- Grantham A&E night time closure will not face Independent Reconfiguration Panel probe
- Trust’s decision to close on safety grounds backed by IRP but communication criticised
- Move should no longer be referred to as “temporary” and “honest debate” needed
The overnight closure of Grantham and District Hospital’s accident and emergency will not face a full investigation by the Independent Reconfiguration Panel.
The panel’s long awaited assessment said it backed United Lincolnshire Hospitals Trust’s decision to close the A&E at night on safety grounds, but criticised the trust and other public service providers’ communication of the move to politicians and the public.
The panel, which investigates contested reconfigurations for the Department of Health, said “open and honest” debate was needed to resolve the small A&E’s future, which was “currently fundamentally unclear”.
The panel also said the closure can “no longer be regarded as a temporary” and “it [was] not in the interests of patients that future discussions be conducted on this basis”.
The A&E, one of the smallest in the country, had already been “more akin to that of an urgent care centre” before the night time closure and “unrealistic expectations and misunderstanding may have been allowed to develop about the level of service” it could provide, the panel said.
The initial assessment, signed by panel chair Lord Ribeiro, said: “The panel agrees that in the interests of safety the A&E service at Grantham and District Hospital should not reopen 24/7 unless sufficient staff defined by the threshold can be recruited and retained.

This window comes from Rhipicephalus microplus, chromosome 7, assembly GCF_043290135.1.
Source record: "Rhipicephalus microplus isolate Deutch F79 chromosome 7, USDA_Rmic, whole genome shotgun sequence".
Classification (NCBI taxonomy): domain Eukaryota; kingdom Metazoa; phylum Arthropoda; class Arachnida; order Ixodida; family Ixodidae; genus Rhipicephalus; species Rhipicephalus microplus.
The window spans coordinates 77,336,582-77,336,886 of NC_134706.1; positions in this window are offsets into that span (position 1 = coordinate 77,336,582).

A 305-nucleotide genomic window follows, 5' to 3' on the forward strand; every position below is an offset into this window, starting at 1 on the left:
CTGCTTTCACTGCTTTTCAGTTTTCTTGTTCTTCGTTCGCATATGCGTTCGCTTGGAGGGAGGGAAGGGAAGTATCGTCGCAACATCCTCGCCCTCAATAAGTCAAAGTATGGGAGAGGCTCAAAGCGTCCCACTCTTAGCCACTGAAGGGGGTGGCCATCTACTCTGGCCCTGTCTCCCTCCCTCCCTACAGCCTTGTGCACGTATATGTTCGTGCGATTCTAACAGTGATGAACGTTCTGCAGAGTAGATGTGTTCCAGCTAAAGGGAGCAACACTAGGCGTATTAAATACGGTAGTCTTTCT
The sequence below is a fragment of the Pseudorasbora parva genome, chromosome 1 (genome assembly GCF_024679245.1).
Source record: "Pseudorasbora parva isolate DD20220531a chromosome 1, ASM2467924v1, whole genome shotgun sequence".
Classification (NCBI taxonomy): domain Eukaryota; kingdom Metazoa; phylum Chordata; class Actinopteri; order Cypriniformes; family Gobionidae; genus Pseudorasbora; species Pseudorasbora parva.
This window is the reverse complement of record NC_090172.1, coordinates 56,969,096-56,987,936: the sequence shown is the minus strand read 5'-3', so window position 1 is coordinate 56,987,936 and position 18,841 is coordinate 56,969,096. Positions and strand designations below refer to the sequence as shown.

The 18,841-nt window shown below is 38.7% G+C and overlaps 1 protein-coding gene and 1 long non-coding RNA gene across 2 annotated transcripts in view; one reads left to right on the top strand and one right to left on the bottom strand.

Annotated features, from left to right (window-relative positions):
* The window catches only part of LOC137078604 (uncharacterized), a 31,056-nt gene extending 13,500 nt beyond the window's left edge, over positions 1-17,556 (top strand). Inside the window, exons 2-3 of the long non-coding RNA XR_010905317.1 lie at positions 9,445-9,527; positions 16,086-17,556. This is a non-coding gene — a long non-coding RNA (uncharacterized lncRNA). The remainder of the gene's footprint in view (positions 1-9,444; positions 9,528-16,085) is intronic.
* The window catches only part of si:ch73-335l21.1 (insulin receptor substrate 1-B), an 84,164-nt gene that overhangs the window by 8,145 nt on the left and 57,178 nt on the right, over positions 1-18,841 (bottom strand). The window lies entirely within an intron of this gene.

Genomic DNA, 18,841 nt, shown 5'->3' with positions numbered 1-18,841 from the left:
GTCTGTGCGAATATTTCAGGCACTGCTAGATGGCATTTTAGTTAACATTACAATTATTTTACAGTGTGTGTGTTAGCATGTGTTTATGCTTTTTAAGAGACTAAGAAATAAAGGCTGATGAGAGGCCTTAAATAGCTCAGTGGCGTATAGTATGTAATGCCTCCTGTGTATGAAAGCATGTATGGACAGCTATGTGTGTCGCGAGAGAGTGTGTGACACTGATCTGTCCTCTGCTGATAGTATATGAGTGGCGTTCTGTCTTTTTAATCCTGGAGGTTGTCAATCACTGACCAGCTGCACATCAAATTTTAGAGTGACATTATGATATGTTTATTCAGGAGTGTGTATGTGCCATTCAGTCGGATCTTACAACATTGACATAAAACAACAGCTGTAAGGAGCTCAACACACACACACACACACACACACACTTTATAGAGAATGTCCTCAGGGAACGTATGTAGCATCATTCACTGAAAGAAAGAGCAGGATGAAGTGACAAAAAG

“The panel considers that the time has come for an open and honest appraisal both of the options for future emergency care delivery at Grantham and more widely across Lincolnshire.”
The assessment, accepted by health secretary Jeremy Hunt, followed the closure being referred to the panel by Lincolnshire county council in November.
The process has been closely watched by the rest of the NHS with many sustainability and transformation plans involving significant urgent and emergency care reconfiguration plans. A full investigation would have been a major blow to the trust and could have taken decision making out of its hands.
Grantham A&E has reduced its opening hours to be closed from 6.30pm to 9am since August 2016. The trust has consistently said the move was “temporary” and it would reopen 24/7 when safe staffing ratios could be met.
Council leader Martin Hill said the panel’s conclusion was “disappointing” and “the fear that this ‘temporary closure’ would be anything but temporary has proved to be entirely founded.
“It is unacceptable that Grantham district has had a substantial change to hospital services for over a year without proper consultation or planning. I would urge NHS partners to start that process urgently so that local people can have some certainty about the future.”
The panel was critical of the trust’s handling of the communication of the closure and issues surrounding it, and for not raising the matter with the council earlier.
It said: “Clearly the crisis that arose did not happen overnight yet it appears the [council health select committee] was only advised of circumstances once decisions had been made and action taken. The panel would have expected that, as part of the exchange of information that should be taking place regularly, the [council] would have been advised of the situation earlier.”
The appraisal added “the absence of ongoing communication might have helped to fuel the view that the temporary closure was to be continued indefinitely until made permanent”.
United Lincolnshire’s medical director Neill Hepburn said: “We are pleased with the Independent Reconfiguration Panel and secretary of state for health’s decision not to undertake a full review into the overnight closure of Grantham A&E.
“We are also pleased they agreed with the trust that in the interests of patient safety, we shouldn’t fully reopen Grantham A&E unless there is sufficient staff. The trust remains committed to fully reopening Grantham A&E but only when safe to do so.
“At our recent board meeting, we agreed to work with CCGs to explore an interim service model for a 24 hour emergency/out of hours service before November. We will continue to engage local residents and councillors, alongside CCGs, in designing an urgent care service.”
9 August 2017